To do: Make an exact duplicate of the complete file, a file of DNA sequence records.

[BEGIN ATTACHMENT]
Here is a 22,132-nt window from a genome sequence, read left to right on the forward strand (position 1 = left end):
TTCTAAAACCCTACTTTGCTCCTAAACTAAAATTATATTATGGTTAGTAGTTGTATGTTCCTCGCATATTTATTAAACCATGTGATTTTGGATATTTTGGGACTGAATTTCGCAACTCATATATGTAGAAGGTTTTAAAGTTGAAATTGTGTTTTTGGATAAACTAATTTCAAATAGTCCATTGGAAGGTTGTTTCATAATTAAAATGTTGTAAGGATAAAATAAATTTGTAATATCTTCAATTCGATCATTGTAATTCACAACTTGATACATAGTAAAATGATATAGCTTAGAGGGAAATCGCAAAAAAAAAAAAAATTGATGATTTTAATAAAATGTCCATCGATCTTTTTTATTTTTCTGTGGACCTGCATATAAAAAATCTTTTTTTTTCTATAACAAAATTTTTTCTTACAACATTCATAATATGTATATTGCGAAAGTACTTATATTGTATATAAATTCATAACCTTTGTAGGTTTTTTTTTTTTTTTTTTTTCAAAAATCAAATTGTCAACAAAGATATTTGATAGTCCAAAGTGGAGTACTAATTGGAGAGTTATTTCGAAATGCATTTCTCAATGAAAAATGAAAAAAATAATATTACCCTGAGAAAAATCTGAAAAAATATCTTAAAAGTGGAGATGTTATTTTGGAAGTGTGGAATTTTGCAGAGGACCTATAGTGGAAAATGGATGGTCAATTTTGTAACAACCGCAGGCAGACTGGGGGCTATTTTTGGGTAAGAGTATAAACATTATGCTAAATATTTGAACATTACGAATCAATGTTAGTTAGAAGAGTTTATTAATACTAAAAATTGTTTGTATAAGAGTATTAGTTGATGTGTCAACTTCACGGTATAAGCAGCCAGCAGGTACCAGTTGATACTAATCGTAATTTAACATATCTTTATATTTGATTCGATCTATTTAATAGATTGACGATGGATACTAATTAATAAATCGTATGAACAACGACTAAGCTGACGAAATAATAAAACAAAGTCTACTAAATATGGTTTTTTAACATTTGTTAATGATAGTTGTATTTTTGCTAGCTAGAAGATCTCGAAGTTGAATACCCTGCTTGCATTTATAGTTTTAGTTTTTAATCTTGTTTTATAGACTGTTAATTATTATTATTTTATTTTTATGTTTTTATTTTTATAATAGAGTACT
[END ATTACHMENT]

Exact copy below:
Here is a 22,132-nt window from a genome sequence, read left to right on the forward strand (position 1 = left end):
TTCTAAAACCCTACTTTGCTCCTAAACTAAAATTATATTATGGTTAGTAGTTGTATGTTCCTCGCATATTTATTAAACCATGTGATTTTGGATATTTTGGGACTGAATTTCGCAACTCATATATGTAGAAGGTTTTAAAGTTGAAATTGTGTTTTTGGATAAACTAATTTCAAATAGTCCATTGGAAGGTTGTTTCATAATTAAAATGTTGTAAGGATAAAATAAATTTGTAATATCTTCAATTCGATCATTGTAATTCACAACTTGATACATAGTAAAATGATATAGCTTAGAGGGAAATCGCAAAAAAAAAAAAAATTGATGATTTTAATAAAATGTCCATCGATCTTTTTTATTTTTCTGTGGACCTGCATATAAAAAATCTTTTTTTTTCTATAACAAAATTTTTTCTTACAACATTCATAATATGTATATTGCGAAAGTACTTATATTGTATATAAATTCATAACCTTTGTAGGTTTTTTTTTTTTTTTTTTTTCAAAAATCAAATTGTCAACAAAGATATTTGATAGTCCAAAGTGGAGTACTAATTGGAGAGTTATTTCGAAATGCATTTCTCAATGAAAAATGAAAAAAATAATATTACCCTGAGAAAAATCTGAAAAAATATCTTAAAAGTGGAGATGTTATTTTGGAAGTGTGGAATTTTGCAGAGGACCTATAGTGGAAAATGGATGGTCAATTTTGTAACAACCGCAGGCAGACTGGGGGCTATTTTTGGGTAAGAGTATAAACATTATGCTAAATATTTGAACATTACGAATCAATGTTAGTTAGAAGAGTTTATTAATACTAAAAATTGTTTGTATAAGAGTATTAGTTGATGTGTCAACTTCACGGTATAAGCAGCCAGCAGGTACCAGTTGATACTAATCGTAATTTAACATATCTTTATATTTGATTCGATCTATTTAATAGATTGACGATGGATACTAATTAATAAATCGTATGAACAACGACTAAGCTGACGAAATAATAAAACAAAGTCTACTAAATATGGTTTTTTAACATTTGTTAATGATAGTTGTATTTTTGCTAGCTAGAAGATCTCGAAGTTGAATACCCTGCTTGCATTTATAGTTTTAGTTTTTAATCTTGTTTTATAGACTGTTAATTATTATTATTTTATTTTTATGTTTTTATTTTTATAATAGAGTACT